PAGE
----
The opinion of the court was delivered by: JOHN A. NORDBERG
Before the Court is Defendants' Motion to Dismiss the Plaintiffs' Complaint.
This case arises out of the preparation and broadcast of a television segment concerning cataract surgery for a program entitled PrimeTime Live which is produced by the Defendants. On March 22, 1993, John Entine, producer of PrimeTime Live, contacted Plaintiff Dr. James Desnick about an interview concerning a segment regarding cataract surgery. Dr. James Desnick owns Eye Services, Ltd., also known as the Desnick Eye Center, which provides ophthalmologic medical and surgical services.
According to Plaintiffs' Complaint, when Entine and Desnick spoke, Entine assured Desnick that the segment would focus on ophthalmological practices which market their services to senior citizens and would not involve "surveillance 'ambush' journalism techniques or 'undercover' techniques." (Complaint at PP 20-21.) Based on this alleged agreement between Entine and Desnick, Desnick allowed Entine to interview medical staff personnel and film live cataract surgery at the Desnick Eye Center in Chicago. Id. at P 25. Desnick also gave Entine an informational videotape used by the Eye Center for patient information. Id.
Shortly after Entine's visit to the Eye Center, Desnick learned that the Defendants had hired "undercover" patients to visit two of the Desnick Eye Center's branch offices located in Kenosha, Wisconsin and Munster, Indiana. Id. at P 27. These "undercover" patients were accompanied by another person posing as a friend or relative who carried concealed videotaping and audio recording equipment. Id. at P 33.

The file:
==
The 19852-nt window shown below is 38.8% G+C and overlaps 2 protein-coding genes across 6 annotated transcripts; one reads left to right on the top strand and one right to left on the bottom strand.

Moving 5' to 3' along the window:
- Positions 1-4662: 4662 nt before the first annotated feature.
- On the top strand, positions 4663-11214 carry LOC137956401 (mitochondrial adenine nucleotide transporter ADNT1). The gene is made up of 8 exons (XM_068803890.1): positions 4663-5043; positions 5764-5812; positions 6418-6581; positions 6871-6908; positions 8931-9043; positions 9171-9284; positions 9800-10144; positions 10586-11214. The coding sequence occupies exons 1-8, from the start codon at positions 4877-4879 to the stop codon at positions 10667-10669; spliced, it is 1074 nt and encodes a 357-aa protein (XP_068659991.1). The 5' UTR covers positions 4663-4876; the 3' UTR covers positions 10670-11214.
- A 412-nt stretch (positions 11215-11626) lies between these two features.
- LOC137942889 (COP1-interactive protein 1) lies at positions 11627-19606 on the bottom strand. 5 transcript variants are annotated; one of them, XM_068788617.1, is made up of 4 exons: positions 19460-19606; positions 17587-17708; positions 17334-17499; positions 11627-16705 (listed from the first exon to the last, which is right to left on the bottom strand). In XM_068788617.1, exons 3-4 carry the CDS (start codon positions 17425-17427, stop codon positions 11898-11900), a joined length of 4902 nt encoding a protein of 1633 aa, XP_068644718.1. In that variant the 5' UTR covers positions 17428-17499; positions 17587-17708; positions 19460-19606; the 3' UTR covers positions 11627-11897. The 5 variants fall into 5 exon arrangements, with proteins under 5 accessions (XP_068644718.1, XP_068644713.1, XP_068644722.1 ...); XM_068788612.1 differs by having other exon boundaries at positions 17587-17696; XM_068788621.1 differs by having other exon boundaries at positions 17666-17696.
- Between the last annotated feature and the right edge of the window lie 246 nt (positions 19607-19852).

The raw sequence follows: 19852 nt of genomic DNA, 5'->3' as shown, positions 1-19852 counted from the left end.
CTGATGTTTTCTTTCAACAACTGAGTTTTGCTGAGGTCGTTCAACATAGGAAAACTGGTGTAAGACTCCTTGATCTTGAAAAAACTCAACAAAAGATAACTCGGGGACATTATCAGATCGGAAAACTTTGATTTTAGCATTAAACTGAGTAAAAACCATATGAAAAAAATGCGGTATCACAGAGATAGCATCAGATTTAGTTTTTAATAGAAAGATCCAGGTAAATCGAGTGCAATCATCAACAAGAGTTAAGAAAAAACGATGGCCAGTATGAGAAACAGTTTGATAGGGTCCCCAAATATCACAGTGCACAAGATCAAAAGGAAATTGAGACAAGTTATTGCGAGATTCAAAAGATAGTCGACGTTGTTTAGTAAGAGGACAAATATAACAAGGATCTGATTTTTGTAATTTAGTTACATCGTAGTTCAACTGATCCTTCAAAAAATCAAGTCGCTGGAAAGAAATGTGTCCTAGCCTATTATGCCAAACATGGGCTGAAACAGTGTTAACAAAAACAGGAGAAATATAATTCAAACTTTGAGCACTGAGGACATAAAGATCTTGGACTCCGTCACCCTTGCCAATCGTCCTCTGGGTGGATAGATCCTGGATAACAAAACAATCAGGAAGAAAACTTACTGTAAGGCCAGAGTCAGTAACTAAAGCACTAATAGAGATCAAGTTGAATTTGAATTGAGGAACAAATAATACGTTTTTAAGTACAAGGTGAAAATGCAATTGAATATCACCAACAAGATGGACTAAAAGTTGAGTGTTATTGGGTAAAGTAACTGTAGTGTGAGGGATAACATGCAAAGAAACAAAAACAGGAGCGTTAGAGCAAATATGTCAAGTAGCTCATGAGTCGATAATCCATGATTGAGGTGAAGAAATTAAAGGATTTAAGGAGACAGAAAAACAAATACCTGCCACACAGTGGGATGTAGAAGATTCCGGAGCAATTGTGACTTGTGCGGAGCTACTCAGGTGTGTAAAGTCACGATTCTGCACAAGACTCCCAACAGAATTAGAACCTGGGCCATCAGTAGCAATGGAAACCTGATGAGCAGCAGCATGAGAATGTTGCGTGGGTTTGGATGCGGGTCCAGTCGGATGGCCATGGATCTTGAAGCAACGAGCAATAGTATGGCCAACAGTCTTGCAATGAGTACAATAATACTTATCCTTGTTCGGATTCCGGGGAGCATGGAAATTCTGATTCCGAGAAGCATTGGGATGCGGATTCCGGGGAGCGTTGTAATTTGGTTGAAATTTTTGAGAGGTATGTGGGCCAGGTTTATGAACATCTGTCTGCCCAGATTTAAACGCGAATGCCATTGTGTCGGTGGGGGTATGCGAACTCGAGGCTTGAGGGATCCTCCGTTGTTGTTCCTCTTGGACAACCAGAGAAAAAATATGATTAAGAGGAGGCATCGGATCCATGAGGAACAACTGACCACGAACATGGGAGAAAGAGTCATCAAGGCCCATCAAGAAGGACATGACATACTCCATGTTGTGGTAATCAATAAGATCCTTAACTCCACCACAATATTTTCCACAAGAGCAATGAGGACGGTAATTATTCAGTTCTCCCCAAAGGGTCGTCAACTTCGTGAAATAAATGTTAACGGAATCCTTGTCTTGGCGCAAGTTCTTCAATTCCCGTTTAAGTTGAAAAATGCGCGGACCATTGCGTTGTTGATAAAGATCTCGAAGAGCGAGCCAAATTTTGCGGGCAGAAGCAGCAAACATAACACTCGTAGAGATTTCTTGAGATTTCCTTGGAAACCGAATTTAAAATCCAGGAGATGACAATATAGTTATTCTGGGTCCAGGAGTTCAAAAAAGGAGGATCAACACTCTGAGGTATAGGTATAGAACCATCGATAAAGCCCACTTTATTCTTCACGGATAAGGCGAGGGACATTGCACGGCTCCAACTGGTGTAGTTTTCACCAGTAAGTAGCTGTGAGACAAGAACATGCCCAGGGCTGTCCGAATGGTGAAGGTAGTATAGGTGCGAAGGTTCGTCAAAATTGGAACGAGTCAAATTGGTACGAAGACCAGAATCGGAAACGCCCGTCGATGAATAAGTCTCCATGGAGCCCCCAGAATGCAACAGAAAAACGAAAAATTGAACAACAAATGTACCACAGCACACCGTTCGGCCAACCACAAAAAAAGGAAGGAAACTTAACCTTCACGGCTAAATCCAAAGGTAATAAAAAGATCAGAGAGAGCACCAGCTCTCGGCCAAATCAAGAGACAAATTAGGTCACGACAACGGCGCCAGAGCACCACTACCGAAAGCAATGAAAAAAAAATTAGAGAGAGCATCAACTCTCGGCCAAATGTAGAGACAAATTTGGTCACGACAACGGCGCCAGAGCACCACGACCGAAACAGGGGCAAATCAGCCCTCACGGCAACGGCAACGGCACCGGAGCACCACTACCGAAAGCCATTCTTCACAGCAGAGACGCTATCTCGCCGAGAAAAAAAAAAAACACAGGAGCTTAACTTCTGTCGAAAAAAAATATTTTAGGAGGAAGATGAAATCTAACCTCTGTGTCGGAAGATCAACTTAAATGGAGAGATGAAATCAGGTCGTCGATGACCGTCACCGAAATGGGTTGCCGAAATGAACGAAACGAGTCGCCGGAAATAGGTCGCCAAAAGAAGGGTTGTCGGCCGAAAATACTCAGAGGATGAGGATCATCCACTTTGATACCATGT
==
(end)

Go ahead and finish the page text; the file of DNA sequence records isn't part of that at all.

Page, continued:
Furthermore, prior to the broadcast on June 10, 1993, Plaintiffs learned that Defendants were allegedly relying upon information provided by a former employee of the Desnick Eye Center, Paddy Kalish. Id. at P 36. Plaintiffs informed Defendants that Kalish was biased and had previously disseminated false information about the Desnick Eye Center. Id. at P 37. Kalish appeared in the June 10, 1993 broadcast and stated that he watched a technician tamper with the auto-refractor machines at the Desnick Eye Center.
Id. at P 38. Kalish also stated that the Defendants routinely tampered with auto-refractors when older patients came in for eye exams so that it would appear that they had cataracts. Id. Plaintiffs allege that the Defendants, with reckless disregard for the truth and with actual malice, broadcast Kalish's defamatory statements that Plaintiffs tampered with their auto-refractors. Id. at P 43.
Based on the alleged facts recounted above, Plaintiffs bring a seven count Complaint alleging trespass (Count I), invasion of privacy (Count II), wiretapping in violation of 18 U.S.C. § 2511 and Wisconsin Statute 968.31 (Counts III and IV), fraud (Count V), breach of contract (Count VI) and defamation (Count VII).
When considering a motion to dismiss pursuant to Federal Rule of Civil Procedure 12(b)(6), the court must view the complaint in the light most favorable to the plaintiff and the complaint's allegations must be accepted as true. Richardson v. Shearson/American Express Co., Inc., 573 F. Supp. 133, 134 (N.D. Ill. 1983) citing C. Wright & A. Miller, Federal Practice & Procedure § 1357 at 594 (1969). Thus, the complaint cannot be dismissed "unless it appears beyond a reasonable doubt that the plaintiff can prove no set of facts . . . which would entitle [him] to relief." Conley v. Gibson, 355 U.S. 41, 45-46, 78 S. Ct. 99, 101-102, 2 L. Ed. 2d 80 (1957).
In Count I, Plaintiffs seek to recover damages for Entine's visit to Desnick Eye Center's Chicago Office and for at least seven "undercover" patients' visits to Desnick Eye Center's Wisconsin and Indiana offices. Defendants assert that Plaintiffs cannot state a claim for trespass because Plaintiffs consented to the entries of Entine and the "undercover" patients.